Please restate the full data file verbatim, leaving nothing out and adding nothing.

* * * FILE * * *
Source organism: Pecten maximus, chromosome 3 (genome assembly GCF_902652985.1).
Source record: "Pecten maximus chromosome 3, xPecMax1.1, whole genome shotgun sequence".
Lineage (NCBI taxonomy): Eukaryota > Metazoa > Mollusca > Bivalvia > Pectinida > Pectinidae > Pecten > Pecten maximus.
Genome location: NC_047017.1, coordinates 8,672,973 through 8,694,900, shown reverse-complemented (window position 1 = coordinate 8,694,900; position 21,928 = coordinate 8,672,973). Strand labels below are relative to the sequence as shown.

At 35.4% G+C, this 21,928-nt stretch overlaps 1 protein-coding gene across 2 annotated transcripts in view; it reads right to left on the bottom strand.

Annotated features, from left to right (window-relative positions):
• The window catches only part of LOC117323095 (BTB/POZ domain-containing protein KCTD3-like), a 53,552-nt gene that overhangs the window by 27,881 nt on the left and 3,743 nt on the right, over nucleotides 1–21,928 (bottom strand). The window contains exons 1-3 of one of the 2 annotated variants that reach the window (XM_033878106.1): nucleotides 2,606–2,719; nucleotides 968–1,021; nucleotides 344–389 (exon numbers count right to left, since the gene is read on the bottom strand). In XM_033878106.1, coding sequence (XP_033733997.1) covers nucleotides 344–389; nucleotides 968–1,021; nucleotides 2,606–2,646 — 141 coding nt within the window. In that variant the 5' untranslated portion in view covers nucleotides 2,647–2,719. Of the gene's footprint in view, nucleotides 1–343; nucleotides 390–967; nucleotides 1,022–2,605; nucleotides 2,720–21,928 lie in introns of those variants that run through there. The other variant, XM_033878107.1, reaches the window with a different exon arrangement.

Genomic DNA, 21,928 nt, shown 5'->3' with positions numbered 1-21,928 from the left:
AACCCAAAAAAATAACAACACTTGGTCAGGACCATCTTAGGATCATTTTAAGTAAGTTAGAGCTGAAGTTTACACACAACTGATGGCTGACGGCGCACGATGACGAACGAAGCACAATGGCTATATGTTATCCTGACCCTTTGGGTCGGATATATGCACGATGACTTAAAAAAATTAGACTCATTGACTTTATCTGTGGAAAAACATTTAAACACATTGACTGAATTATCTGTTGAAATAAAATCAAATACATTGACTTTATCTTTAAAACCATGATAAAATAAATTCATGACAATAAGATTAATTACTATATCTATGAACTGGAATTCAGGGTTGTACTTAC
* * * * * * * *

Source organism: Pecten maximus, chromosome 3 (genome assembly GCF_902652985.1).
Source record: "Pecten maximus chromosome 3, xPecMax1.1, whole genome shotgun sequence".
Lineage (NCBI taxonomy): Eukaryota > Metazoa > Mollusca > Bivalvia > Pectinida > Pectinidae > Pecten > Pecten maximus.
Genome location: NC_047017.1, coordinates 8,672,973 through 8,694,900, shown reverse-complemented (window position 1 = coordinate 8,694,900; position 21,928 = coordinate 8,672,973). Strand labels below are relative to the sequence as shown.

At 35.4% G+C, this 21,928-nt stretch overlaps 1 protein-coding gene across 2 annotated transcripts in view; it reads right to left on the bottom strand.

Annotated features, from left to right (window-relative positions):
• The window catches only part of LOC117323095 (BTB/POZ domain-containing protein KCTD3-like), a 53,552-nt gene that overhangs the window by 27,881 nt on the left and 3,743 nt on the right, over nucleotides 1–21,928 (bottom strand). The window contains exons 1-3 of one of the 2 annotated variants that reach the window (XM_033878106.1): nucleotides 2,606–2,719; nucleotides 968–1,021; nucleotides 344–389 (exon numbers count right to left, since the gene is read on the bottom strand). In XM_033878106.1, coding sequence (XP_033733997.1) covers nucleotides 344–389; nucleotides 968–1,021; nucleotides 2,606–2,646 — 141 coding nt within the window. In that variant the 5' untranslated portion in view covers nucleotides 2,647–2,719. Of the gene's footprint in view, nucleotides 1–343; nucleotides 390–967; nucleotides 1,022–2,605; nucleotides 2,720–21,928 lie in introns of those variants that run through there. The other variant, XM_033878107.1, reaches the window with a different exon arrangement.

Genomic DNA, 21,928 nt, shown 5'->3' with positions numbered 1-21,928 from the left:
AACCCAAAAAAATAACAACACTTGGTCAGGACCATCTTAGGATCATTTTAAGTAAGTTAGAGCTGAAGTTTACACACAACTGATGGCTGACGGCGCACGATGACGAACGAAGCACAATGGCTATATGTTATCCTGACCCTTTGGGTCGGATATATGCACGATGACTTAAAAAAATTAGACTCATTGACTTTATCTGTGGAAAAACATTTAAACACATTGACTGAATTATCTGTTGAAATAAAATCAAATACATTGACTTTATCTTTAAAACCATGATAAAATAAATTCATGACAATAAGATTAATTACTATATCTATGAACTGGAATTCAGGGTTGTACTTAC